I have a confession to make. I love math, and I hope that my daughter will inherit the same positive and “can do” attitude toward this subject. She also happens to have high aptitude for math but, of course, it does not come to her as effortlessly as reading does. Still, she said that she wants to do some math over summer, because she wants to participate in the next math contest in fall. In years past, I was a lot more keen on making her “do math” by giving her a page or two from our favorite supplemental math books to do over summer. This year I plan to deploy four-prong approach:
Learn Math While Playing Computer Games
We tried different learning games over time, but the one that Smarty is always going back to is Prodigy. I am not surprised, because the game has the features that Smarty adores – a free choice of places to go to, mini games, and, most importantly, prizes to collect. It is built as any video game where you need to equip your character and where you level up occasionally and get more “health” for battles. So where is math? Math happens when you battle creatures of the world by answering math questions. The good part about the game is that you cannot die and you cannot kill anyone – the party that lost the battle simply runs away. You can also try to capture your opponent by first weakening it. It’s actually quite fun to watch Smarty play this game while simultaneously progressing fast in math. If she is stuck, there is a short explanation of the math concept and, eventually, an answer, but, of course, that counts against you in the battle. I also sometimes play the role of her "military adviser" explaining her more complex things (like operations with negative numbers). The game is “freemium” – you can do quite a bit for free, but paid membership offers certain perks in places one can visit and in prizes. So far Smarty played herself up from fourth grade math all the way to 6th and 7th grade math concepts (the game goes up to 8th grade), and she didn’t even notice that she is doing things that she was considering “too hard” before. I promised to get her a month of paid membership as “school is out” gift. I certainly recommend taking a look at Prodigy – perhaps your kids will take to it as eagerly as Smarty did.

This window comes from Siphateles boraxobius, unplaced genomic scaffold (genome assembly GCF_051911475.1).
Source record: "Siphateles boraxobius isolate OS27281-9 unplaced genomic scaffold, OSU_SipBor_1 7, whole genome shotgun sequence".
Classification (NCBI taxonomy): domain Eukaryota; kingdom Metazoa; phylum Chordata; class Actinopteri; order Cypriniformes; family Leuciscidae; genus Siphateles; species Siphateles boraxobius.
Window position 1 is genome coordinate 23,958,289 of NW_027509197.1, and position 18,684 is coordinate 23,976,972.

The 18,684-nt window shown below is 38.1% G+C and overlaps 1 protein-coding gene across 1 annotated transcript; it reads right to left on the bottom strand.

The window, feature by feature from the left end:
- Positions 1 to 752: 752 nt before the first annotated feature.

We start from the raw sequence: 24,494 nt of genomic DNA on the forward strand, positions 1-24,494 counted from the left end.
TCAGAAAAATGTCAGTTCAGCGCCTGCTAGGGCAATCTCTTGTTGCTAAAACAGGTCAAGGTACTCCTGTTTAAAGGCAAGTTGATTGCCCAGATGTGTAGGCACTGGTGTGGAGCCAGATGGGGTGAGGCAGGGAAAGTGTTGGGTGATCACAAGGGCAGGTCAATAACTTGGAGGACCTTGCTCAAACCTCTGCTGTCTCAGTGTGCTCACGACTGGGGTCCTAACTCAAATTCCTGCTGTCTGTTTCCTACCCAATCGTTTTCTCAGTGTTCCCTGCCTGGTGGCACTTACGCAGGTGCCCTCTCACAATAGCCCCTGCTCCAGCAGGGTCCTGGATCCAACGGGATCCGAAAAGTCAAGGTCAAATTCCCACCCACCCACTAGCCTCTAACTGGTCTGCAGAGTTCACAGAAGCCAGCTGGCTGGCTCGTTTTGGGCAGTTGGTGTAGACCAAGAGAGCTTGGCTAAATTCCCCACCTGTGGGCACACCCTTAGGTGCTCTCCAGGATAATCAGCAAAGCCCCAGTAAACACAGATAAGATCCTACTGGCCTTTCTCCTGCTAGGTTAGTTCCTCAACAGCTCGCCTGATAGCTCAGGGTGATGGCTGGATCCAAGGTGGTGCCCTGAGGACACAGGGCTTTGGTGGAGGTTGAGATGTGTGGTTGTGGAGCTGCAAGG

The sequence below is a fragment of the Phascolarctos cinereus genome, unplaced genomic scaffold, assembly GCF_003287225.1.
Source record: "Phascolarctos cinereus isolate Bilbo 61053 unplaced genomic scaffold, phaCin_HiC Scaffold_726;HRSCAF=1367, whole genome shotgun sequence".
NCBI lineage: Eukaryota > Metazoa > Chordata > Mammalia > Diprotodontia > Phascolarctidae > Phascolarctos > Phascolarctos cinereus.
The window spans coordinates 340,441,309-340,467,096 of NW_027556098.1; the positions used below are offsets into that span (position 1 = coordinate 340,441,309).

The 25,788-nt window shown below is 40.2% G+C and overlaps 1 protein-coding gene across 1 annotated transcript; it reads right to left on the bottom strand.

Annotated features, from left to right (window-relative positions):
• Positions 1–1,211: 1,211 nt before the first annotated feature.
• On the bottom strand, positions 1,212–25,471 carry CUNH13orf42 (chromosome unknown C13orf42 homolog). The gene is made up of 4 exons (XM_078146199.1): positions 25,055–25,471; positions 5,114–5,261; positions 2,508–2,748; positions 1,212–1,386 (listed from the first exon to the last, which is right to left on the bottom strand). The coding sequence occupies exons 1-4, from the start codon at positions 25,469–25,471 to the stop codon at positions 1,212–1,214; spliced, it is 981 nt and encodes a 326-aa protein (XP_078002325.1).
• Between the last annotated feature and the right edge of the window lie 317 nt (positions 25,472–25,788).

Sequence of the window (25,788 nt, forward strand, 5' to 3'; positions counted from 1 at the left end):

Play Board Games
We love board games on Planet Smarty Pants. Check out the list of our favorites here. I am looking forward to playing them and many others this summer!
Take Math Outside
Fly your way across the USA with this fun geography game (my contributor post to Bedtime Math) or try some of these outdoor math activities from iGameMom
Solve Math Problems Together
While Prodigy is great, it’s still focused on computational math and using formulas. But I want my daughter to be able to solve word problems and be able to apply the right solutions to them. This is why we usually do a couple of problems right before bed as part of our time together. I use the best of our supplementary math books and “coach” her to the solutions when she is stuck. Smarty enjoys this approach, since she doesn’t feel like she has to solve these problems on her own and be “judged”. At the same time she is learning what I call “real math” – the one where you think outside of the box and apply your knowledge in real world.
What are your views on summer math? If you do it, what is your method?
More Math Ideas for Kids?More math posts from this blog:
Math Pinterest board
Follow Natalie Planet Smarty Pants's board Math on Pinterest.